Proper Torque Wrench
Use and Maintenance
A torque wrench is a precision instrument
designed to apply a specific amount of force to
a fastener. Whether tightening head bolts
on an automobile engine, lugs for tire and rim
installation or inspecting fastener tolerances
on high-performance equipment, it is extremely
important that proper care is used.
Guidelines are typically provided noting
acceptable torque ranges, the order in which
specific fasteners are tightened and the number
of times a fastener must be tightened and
loosened to ensure uniform torque application.
Failure to properly torque fasteners can lead to
equipment damage, personal injury or worse.
It is important to follow acceptable
maintenance and use practices, such as:
- Safety glasses or goggles should be worn at
all times when using any hand tool.
- Always follow the manufacturer’s directions
regarding torque direction, proper force, torque
pattern/sequence, use or non-use of lubrication
on fasteners and torque “tighten/release”
- Do not exceed the recommended working range of
the torque wrench. Reliable measurements
are based on a percentage of the working range.
In general, most mechanical wrenches have a
useable range from 20% to 100% of full scale.
Most electronic wrenches have a useable range
from 10% to 100% of full scale.
- Do not use accessories or handle extensions
unless specifically allowed by the torque wrench
- Take time to inspect the tool and check for worn
or cracked sockets. Properly lubricate and
replace worn parts.
- Avoid dropping or sliding a torque wrench.
Dropping a torque wrench on a hard surface can
cause the instrument to lose reliable
calibration. If you suspect that a wrench
has been dropped, have the tool inspected by the
manufacturer or reputable calibration service.
- Always store a torque wrench in a
protective case and/or location when not in
- Avoid exposure to temperature extremes,
high humidity, fluid immersion and corrosive
- If using a click-type torque wrench, always
store it at the lowest level on the scale.
- Avoid marking, etching or placing labels on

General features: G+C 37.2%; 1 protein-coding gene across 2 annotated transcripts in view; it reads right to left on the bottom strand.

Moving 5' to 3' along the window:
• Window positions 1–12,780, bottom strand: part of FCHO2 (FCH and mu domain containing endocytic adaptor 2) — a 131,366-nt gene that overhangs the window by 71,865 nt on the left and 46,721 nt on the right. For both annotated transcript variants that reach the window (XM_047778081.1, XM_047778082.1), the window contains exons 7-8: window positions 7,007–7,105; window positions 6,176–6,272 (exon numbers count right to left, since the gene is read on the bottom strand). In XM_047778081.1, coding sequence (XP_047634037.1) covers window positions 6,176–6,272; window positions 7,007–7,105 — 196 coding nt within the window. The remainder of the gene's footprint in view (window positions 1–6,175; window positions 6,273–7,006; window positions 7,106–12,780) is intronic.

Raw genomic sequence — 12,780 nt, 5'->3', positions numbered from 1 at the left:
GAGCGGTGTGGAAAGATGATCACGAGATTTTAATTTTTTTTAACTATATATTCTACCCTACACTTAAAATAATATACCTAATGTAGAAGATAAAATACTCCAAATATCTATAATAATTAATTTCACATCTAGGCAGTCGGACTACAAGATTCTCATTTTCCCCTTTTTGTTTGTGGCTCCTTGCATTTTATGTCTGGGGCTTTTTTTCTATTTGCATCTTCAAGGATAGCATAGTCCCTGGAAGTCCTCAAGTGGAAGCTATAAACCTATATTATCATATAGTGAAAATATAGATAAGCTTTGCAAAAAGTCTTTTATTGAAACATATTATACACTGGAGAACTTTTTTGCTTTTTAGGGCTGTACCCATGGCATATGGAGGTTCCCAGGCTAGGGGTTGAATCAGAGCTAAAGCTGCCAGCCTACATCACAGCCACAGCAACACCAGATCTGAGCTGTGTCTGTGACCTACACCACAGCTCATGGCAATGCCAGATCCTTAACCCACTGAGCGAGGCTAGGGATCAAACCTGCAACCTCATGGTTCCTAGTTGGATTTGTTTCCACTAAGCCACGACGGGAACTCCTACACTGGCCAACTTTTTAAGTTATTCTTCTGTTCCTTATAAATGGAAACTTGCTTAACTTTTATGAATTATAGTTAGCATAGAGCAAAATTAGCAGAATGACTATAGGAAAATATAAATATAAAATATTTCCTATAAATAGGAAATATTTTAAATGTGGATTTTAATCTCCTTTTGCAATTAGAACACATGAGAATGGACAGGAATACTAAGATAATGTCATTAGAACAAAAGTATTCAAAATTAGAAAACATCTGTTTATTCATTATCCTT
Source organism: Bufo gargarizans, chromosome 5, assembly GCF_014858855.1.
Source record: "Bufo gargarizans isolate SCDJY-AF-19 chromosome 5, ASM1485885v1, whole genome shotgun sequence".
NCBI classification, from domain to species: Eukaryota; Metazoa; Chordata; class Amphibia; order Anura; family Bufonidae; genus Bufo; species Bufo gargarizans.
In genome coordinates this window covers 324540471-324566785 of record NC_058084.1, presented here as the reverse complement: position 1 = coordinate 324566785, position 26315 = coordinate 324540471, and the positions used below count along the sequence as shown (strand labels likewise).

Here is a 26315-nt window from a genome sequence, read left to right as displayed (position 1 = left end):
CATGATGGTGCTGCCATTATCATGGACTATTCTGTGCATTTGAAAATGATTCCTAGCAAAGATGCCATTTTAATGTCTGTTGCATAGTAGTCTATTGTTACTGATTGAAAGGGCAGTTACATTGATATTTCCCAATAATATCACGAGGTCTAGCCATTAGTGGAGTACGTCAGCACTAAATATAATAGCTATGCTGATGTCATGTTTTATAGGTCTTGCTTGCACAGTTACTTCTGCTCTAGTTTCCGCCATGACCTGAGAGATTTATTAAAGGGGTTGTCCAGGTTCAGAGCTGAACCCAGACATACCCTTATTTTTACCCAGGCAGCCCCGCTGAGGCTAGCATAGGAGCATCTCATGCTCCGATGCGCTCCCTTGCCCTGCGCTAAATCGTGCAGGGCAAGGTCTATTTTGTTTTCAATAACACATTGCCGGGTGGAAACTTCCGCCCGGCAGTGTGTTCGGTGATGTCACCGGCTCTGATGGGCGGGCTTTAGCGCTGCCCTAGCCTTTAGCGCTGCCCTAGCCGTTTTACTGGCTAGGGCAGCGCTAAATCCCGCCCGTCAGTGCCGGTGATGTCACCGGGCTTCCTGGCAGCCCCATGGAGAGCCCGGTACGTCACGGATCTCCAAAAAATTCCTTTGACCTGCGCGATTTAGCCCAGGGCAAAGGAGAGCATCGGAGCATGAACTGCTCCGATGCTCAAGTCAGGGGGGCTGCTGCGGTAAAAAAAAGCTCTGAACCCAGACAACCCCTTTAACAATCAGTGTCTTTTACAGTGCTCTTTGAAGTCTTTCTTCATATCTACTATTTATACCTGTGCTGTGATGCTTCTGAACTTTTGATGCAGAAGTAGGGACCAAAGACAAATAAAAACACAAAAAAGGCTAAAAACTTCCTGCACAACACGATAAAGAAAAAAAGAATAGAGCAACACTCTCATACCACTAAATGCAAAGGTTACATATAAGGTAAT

- Use a torque wrench to apply a specific torque
value during the final assembly process.
Do not use a torque wrench as the primary means
of tightening or loosening fasteners.
- As most torque wrenches are length
specific, always grasp the torque wrench in
the center of the handle. If two hands need
to be used, place one hand on top of the
- Apply torque in a slow, methodical manner and
avoid sudden, “jerking” movements.
- When the wrench signals (by clicking,
beeping or lights) that a specific torque
has been reached, stop pulling immediately.
- After 5000 cycles or up to one year of use,
whichever comes first, have your torque wrench
inspected and recalibrated by the manufacturer
or reputable calibration service.
With proper care, a high-quality torque
wrench should provide accurate measurements for
About Snap-on Tools
Snap-on Tools Company, LLC is a leading global
innovator, manufacturer and marketer of tools,
diagnostics and equipment solutions for
professional users. Product lines include hand
and power tools, tool storage, diagnostics
software, information and management systems,
shop equipment and other solutions which are
used by technicians and professionals at vehicle
dealerships and repair centers and in the
marine, powersports and aviation industries.
Snap-on is one of the largest non-food franchise
companies in the world, selling its products
through more than 4,000 franchisees worldwide
and through company-direct sales and over the
Internet. Snap-on Tools is a subsidiary of
Snap-on Incorporated, which was founded in 1920
and is a $2.8 billion, S&P 500 company
headquartered in Kenosha, Wis. For additional
information on Snap-on, visit